How Families Split Child Visitation During The Holidays In A Divorce Agreement
One of the most common questions we receive from divorcing parents is how to split the holidays. Here at Schmidt Law, we understand that both parents want to spend the holidays with their children, and children want to spend the holidays with their parents. We typically advise divorcing parents to set a holiday schedule well ahead of the holidays and stick to that schedule. This allows the parents to plan for the holidays well in advance, and it helps create stability for the children.
Holiday Visitation Option #1 – Split the Holiday
For parents that live close-by but do not desire to spend the holiday together as a family, splitting the holiday is a viable option. This arrangement involves choosing specific times during the day. For example, one parent gets the children between 8 a.m. and 3 p.m., and the other parent gets the children from 3 p.m. until 10 p.m. This allows the children to see both parents during the holiday and neither parent feels left out or slighted.
Holiday Visitation Option #2 – One Parent Gets the Holiday
Most parents choose to alternate holidays each year. This can simplify the holiday schedule by reducing the amount of transportation time, and it allows one parent to spend the entire day with his or her children and plan full-day activities. This also reduces the likelihood that the kids will be tired and uncooperative for the second half of the holiday with the other parent.
Holiday Visitation Option #3 – One Parent Gets the Holiday Weekend
For parents who like to travel during the holidays, giving one parent the entire holiday weekend can be advantageous. This allows the children to spend extended quality time with one parent over a holiday weekend and potentially spend time with extended family and friends that they rarely get to visit. Parents usually alternate years with this arrangement.
Holiday Visitation Option #4 – Designated Holidays
Some parents choose to designate specific holidays each year, or one parent always gets a specific holiday each year. This works well for parents that love to celebrate certain holidays but not others. It also allows children to look forward to spending certain holidays with one parent and can create a tradition.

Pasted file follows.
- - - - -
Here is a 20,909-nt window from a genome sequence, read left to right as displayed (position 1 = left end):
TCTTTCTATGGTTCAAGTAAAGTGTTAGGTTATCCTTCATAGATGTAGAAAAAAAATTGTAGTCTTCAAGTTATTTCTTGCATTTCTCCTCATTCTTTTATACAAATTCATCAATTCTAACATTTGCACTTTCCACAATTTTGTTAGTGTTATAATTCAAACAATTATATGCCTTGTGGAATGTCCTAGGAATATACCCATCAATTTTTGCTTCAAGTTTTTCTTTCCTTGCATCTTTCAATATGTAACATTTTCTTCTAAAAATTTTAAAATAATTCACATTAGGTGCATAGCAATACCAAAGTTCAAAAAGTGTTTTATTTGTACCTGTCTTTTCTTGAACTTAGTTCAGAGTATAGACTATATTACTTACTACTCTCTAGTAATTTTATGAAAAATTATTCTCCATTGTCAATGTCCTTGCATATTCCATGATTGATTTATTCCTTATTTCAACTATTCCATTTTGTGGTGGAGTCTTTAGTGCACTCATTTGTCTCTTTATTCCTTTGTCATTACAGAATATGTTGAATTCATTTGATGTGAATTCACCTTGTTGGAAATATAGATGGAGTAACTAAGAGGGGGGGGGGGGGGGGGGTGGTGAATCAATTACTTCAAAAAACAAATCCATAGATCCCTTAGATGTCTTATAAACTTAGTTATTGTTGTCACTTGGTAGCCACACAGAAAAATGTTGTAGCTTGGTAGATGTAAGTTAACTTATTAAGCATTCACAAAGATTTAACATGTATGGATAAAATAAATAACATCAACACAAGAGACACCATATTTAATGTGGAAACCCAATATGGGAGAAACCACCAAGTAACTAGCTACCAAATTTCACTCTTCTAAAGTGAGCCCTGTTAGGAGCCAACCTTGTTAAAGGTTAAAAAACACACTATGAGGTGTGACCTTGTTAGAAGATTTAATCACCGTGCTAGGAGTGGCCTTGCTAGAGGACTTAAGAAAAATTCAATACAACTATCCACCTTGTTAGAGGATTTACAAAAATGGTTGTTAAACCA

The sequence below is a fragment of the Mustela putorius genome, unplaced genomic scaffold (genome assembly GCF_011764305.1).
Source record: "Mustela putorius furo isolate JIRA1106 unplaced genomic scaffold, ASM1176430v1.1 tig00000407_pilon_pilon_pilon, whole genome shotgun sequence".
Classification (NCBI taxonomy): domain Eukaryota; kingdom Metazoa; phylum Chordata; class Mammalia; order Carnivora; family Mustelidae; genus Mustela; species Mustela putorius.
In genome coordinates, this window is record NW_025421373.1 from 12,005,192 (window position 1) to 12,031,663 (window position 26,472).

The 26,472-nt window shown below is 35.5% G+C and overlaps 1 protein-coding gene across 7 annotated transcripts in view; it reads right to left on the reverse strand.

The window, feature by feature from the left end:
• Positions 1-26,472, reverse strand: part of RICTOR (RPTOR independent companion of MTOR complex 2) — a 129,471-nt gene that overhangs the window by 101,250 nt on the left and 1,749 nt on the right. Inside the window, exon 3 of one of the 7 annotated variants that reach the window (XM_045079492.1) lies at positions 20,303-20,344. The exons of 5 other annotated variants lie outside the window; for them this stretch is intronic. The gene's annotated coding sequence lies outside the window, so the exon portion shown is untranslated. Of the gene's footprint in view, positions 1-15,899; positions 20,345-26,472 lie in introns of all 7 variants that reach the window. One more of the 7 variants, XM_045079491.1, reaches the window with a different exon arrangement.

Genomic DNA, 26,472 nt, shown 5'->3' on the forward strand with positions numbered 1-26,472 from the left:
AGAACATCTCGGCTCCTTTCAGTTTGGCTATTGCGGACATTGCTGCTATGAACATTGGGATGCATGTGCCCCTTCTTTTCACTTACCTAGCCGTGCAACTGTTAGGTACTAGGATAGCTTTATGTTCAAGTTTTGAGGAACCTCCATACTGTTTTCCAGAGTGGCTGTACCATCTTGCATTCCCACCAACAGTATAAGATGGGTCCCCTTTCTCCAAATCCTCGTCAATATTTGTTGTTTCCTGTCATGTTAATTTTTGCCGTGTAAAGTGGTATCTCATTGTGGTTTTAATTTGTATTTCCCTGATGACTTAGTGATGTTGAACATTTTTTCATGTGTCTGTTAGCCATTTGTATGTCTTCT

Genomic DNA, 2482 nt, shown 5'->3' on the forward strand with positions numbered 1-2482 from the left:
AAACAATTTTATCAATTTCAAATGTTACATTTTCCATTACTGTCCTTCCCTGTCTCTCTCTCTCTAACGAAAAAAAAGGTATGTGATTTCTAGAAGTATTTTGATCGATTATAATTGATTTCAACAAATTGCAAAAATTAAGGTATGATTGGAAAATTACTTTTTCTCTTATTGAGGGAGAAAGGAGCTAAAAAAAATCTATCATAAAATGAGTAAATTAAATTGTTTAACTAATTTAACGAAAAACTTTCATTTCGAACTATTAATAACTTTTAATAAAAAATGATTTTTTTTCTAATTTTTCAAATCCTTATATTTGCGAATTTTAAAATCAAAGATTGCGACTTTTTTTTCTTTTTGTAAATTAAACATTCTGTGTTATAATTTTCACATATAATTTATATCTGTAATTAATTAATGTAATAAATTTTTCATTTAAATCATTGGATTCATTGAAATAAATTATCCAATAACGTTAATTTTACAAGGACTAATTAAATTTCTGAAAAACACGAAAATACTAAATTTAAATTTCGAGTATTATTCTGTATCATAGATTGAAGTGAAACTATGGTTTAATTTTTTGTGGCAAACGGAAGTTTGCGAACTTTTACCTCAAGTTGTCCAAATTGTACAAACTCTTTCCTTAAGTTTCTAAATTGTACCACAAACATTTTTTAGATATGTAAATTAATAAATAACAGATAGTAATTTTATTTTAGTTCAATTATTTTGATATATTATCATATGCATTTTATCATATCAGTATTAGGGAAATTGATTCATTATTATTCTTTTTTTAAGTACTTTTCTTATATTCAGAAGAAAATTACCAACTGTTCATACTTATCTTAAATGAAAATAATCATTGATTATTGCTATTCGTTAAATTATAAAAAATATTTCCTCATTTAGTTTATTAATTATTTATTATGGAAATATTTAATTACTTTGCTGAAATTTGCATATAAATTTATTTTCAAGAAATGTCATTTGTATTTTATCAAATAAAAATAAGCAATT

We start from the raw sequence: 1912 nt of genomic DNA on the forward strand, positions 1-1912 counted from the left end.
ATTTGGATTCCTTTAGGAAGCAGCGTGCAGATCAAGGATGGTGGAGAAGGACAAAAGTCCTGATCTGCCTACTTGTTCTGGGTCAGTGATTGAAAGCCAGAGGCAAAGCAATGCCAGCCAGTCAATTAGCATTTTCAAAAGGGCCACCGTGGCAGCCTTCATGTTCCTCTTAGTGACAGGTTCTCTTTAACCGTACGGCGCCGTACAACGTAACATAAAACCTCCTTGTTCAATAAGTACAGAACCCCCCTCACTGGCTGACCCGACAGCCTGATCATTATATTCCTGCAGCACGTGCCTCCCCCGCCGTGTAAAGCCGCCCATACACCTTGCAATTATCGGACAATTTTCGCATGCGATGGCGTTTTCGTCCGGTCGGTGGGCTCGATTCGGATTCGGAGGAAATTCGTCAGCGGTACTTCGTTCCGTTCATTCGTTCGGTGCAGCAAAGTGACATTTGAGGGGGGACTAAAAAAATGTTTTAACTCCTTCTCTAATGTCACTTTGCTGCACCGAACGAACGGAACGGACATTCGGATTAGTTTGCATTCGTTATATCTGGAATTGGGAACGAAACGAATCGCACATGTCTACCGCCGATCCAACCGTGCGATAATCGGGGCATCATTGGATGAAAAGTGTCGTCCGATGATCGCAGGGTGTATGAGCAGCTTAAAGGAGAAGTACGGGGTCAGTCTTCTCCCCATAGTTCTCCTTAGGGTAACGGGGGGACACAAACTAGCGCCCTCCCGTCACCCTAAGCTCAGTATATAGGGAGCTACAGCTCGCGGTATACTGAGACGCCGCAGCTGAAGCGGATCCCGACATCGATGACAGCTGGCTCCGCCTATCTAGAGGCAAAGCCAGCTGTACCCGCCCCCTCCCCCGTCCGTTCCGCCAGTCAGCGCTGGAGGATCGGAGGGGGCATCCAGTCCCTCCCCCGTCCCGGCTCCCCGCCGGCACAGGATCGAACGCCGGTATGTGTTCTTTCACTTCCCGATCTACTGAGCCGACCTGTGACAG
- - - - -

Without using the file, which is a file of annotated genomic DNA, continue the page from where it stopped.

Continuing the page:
Holiday Visitation Option #5 – Spend the Holidays Together
For families with amicable divorces where the parents live near-by, it is possible to spend the holidays together with the children at a designated household. This arrangement is not recommended for parents where there are negative feelings leftover from the divorce or for parents who are openly hostile towards each other, but for the right families, this works very well. The children get to see both their parents, which can mean more than the gifts they will open and food they will eat. However, it is important to explain to the children that mom and dad are not getting back together. They are simply celebrating the holiday together.
Holiday Visitation Option #6 – No Holidays
Unfortunately, some parents do not get to see their children at all during the holidays. This typically happens when one parent lives very far away or works during the holidays, and schedules cannot be reconciled to allow the children to visit.
Holiday Plan Changes
Occasionally, holiday plans will need to be changed due to unforeseen events. One parent may get called into work, or another issue may force a change to the designated holiday schedule. During these times, it is important to communicate fully with the other parent and children as soon as possible. This allows children time to come to terms with the change, and it allows the other parent to formulate new plans while limiting the stress and anxiety for everyone involved.
Salt Lake City Divorce and Child Custody Attorney
Holiday plans and visitation rights do not have to fit a specific mold. The status quo does not work for all parents, and different doesn’t necessarily mean bad. Here at Schmidt Law, we understand that the transitions during and after a divorce can be difficult and stressful for everyone involved. If you need help putting together a viable parenting and visitation plan for you and your spouse and children, please contact our Salt Lake City office at 801-895-3113. We offer free case reviews and consultations.